Saskatoon motorists still having trouble grasping the zipper merge

Watch above: It seems Saskatoon motorists still don’t know what a zipper merge is or they just don’t care to follow the rules of the road. Meaghan Craig finds out why some construction zone work-arounds are more successful than others.

SASKATOON – Road construction is a necessary evil but many Saskatoon motorists say they could do without the added headache known as the zipper merge. It’s been four months since Global News did a story on the zipper merge at the Circle Drive cloverleaf interchange and it appears drivers are still having trouble grasping how to properly zipper merge.

In early July, the Government of Saskatchewan began rehab work on Highway 16 over Idylwyld Drive overpass.

Zipper merge at Highway 16 and Idylwyld Drive Overpass. Brent McGillvray/Global News

At that time, the City of Saskatoon promised it would make every effort to minimize disruption to traffic, with at least lane maintained in all directions. The solution: the city planted a zipper merge in both the northbound, southbound lanes of Idylwyld with drivers heading towards the city’s downtown experiencing the brunt of traffic tie-ups.

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“It doesn’t work,” said one semi-driver heading southbound. “There’s too much traffic.”

Brent McGillvray/Global News

Others admitted they loved the zipper merge and have found it to be fairly effective since it was introduced in 2013.

“For those who know how to do it, it works just great. For those that don’t, it don’t work,” said one Saskatoon motorist.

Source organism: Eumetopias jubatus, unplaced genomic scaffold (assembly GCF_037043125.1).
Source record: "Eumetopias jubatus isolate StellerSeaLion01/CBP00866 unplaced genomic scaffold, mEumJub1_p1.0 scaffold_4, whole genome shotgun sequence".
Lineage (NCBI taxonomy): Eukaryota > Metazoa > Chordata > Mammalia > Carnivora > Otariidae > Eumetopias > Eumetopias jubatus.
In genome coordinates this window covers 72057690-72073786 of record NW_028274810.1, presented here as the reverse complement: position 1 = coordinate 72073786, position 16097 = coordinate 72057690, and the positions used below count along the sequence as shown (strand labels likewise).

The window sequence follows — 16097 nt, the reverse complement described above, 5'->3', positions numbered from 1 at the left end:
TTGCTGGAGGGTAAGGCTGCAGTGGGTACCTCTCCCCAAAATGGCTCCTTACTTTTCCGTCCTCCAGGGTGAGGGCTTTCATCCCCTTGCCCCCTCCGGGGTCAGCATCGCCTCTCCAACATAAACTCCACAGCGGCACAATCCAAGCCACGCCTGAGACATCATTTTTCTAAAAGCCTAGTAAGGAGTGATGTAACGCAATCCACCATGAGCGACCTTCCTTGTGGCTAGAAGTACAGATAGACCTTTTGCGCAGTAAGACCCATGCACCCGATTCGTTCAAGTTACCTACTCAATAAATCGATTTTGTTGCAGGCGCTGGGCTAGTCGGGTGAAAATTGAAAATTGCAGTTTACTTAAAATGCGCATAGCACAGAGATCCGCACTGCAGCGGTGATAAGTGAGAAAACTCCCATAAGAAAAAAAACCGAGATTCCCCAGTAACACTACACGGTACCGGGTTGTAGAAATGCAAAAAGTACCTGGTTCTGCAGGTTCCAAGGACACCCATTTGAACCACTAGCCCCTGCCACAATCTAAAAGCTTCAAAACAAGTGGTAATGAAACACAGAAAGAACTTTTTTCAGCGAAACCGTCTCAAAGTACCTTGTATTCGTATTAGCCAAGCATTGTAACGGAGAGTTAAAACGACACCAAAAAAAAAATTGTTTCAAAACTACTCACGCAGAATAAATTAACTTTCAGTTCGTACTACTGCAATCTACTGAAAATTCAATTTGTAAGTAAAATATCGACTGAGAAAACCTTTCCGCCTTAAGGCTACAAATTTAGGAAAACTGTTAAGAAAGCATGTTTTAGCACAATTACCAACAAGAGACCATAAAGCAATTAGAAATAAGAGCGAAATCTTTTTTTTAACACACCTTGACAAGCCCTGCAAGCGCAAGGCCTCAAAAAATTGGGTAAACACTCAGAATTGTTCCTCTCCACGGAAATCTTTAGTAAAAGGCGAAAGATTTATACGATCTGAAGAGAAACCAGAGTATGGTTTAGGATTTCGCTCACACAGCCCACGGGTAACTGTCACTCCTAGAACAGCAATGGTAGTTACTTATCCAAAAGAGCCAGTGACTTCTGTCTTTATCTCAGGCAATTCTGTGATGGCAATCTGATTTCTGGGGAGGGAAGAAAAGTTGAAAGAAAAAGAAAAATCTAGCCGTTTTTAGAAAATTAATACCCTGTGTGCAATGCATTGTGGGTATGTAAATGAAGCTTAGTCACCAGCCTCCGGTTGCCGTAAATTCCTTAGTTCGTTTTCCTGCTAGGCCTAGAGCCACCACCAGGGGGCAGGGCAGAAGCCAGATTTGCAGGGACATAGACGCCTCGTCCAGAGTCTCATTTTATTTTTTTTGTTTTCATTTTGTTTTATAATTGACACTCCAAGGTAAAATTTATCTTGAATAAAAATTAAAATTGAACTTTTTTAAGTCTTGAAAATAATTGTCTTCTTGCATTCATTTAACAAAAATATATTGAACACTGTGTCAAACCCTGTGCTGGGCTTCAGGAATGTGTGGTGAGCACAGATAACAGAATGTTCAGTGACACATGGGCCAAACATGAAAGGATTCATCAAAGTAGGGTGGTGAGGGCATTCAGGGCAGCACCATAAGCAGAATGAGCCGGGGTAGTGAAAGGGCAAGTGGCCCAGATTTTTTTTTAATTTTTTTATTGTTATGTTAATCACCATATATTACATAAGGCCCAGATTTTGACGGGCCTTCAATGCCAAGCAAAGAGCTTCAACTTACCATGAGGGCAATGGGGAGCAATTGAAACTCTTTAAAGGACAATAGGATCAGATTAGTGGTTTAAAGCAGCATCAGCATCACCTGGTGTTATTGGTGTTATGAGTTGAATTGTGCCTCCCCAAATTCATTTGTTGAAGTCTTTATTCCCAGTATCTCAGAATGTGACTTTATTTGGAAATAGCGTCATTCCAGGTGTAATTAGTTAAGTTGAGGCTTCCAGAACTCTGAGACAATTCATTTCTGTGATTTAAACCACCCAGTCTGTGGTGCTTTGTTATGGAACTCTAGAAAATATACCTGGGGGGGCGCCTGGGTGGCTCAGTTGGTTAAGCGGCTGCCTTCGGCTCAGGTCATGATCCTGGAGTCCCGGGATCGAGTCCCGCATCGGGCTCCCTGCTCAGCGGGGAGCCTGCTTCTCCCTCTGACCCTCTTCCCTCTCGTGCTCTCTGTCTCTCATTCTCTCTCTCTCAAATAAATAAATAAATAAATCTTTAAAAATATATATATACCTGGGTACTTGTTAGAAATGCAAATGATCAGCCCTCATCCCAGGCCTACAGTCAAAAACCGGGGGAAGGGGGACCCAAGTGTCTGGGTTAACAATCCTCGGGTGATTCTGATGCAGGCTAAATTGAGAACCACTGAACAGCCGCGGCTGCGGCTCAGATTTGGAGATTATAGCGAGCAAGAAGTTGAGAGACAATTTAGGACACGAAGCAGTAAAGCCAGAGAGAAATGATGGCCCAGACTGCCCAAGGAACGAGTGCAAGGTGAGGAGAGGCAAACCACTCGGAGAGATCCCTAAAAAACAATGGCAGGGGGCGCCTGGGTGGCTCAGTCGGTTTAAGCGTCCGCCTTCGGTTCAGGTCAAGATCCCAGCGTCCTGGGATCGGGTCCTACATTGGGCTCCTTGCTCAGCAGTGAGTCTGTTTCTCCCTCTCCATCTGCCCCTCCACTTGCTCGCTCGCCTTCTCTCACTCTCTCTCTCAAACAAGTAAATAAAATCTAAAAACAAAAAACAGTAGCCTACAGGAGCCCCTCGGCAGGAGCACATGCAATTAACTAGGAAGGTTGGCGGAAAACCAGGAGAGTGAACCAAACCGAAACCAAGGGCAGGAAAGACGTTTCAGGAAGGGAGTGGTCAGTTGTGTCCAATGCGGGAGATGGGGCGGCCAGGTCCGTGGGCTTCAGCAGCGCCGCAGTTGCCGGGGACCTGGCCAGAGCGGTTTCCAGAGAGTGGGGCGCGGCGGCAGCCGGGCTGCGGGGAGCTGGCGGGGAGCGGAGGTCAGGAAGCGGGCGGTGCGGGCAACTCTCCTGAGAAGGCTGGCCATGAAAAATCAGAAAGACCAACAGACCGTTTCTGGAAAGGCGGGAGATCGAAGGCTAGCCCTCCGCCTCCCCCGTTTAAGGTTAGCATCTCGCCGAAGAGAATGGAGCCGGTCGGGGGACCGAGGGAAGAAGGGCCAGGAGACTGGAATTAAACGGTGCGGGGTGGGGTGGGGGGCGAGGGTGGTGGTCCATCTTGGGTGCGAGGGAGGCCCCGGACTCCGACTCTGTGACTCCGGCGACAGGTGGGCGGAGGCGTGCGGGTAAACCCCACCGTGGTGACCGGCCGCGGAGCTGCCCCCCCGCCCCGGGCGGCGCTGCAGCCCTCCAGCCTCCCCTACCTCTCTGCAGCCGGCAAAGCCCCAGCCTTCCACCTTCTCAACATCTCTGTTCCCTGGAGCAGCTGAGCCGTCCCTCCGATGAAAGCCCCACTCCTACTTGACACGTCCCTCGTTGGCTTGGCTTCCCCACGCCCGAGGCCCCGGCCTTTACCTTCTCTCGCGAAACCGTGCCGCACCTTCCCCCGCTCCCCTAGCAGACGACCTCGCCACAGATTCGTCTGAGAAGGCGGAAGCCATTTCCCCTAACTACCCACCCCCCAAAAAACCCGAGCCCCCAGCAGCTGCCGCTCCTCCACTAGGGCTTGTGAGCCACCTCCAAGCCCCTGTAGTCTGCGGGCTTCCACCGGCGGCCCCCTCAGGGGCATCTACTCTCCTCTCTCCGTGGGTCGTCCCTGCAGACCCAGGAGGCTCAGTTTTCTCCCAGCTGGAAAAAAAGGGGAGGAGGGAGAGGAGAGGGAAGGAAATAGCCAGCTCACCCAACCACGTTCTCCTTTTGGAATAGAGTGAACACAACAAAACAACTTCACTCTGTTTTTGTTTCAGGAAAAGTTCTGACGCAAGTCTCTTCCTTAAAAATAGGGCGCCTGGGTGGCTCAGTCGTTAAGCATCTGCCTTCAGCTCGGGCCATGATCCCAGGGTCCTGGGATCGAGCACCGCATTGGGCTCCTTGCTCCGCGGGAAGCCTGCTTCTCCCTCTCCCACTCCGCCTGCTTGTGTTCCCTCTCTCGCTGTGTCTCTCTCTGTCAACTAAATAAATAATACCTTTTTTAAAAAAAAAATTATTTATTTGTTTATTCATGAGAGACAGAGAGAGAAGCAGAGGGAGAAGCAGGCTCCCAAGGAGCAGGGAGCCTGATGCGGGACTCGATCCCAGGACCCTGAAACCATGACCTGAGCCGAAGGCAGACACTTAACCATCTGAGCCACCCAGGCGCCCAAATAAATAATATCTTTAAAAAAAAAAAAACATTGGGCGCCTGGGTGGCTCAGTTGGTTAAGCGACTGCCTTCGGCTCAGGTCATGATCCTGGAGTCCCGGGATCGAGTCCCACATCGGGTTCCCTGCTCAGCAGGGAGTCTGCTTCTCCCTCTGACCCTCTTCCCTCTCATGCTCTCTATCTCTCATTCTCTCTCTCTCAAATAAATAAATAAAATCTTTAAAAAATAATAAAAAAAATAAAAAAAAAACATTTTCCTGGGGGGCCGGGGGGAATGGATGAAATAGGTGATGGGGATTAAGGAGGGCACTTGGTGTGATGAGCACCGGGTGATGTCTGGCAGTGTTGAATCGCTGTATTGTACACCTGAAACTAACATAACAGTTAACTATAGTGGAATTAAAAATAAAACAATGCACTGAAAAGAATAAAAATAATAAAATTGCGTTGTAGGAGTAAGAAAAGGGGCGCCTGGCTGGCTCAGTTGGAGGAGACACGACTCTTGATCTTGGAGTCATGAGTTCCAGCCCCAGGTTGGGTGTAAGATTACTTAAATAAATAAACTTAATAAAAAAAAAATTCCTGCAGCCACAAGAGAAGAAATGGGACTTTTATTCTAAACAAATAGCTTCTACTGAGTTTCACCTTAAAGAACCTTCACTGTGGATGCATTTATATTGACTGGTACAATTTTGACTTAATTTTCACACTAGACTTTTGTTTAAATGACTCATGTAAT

READ MORE: Winnipeg drivers zip through new merge routine

When done properly, drivers entering into a zipper merge are to remain in both lanes until signs say otherwise then alternate in a “zipper-like” fashion into the single lane. According to city officials they knew this particular road construction site might be problematic for those traveling south but it was better than the alternative.

“Without a zipper merge, it (traffic) would likely be backed up into signals at Marquis so that’s why we have implemented merge in the southbound direction as well,” said Angela Gardiner, the transportation director for the city.

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“In some cases everybody is merging very smoothly and doing it as it should be, in this case because we have a lot more trucks, the start and stops it does make it a little more difficult for people to judge exactly where to merge.”

It makes for a slow go for those behind the wheel especially when southbound traffic is brought to halt to allow other vehicles to hit the highway to North Battleford.

Zipper merge at Highway 16 and Idylwyld Drive Overpass. Brent McGillvray/Global News

According to the city, few complaints have been made directly to officials regarding zipper merges but chatter is non-stop on social media. Motorists are blaming other motorists for bad driving behaviors like merging too early or blocking others from getting into the single lane.

“We’re closely monitoring it, if we need to add additional signs we will as the traffic is increasing and if we do need to bring enforcement out, we will do that.”

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More than 75 per cent of all major road construction is now complete but according to Gardiner that doesn’t mean the zipper merge is being retired for the season.

“What we’re seeing here is probably a reminder that we need to perhaps do a little more education so everybody knows what they should be but whether it’s the zipper merge or not, just follow signs when you’re going through the construction zones and everybody will get there at the end of the day.”

As for the rehabilitation project at Highway 16, government officials confirming Tuesday it won’t likely be complete until late October.

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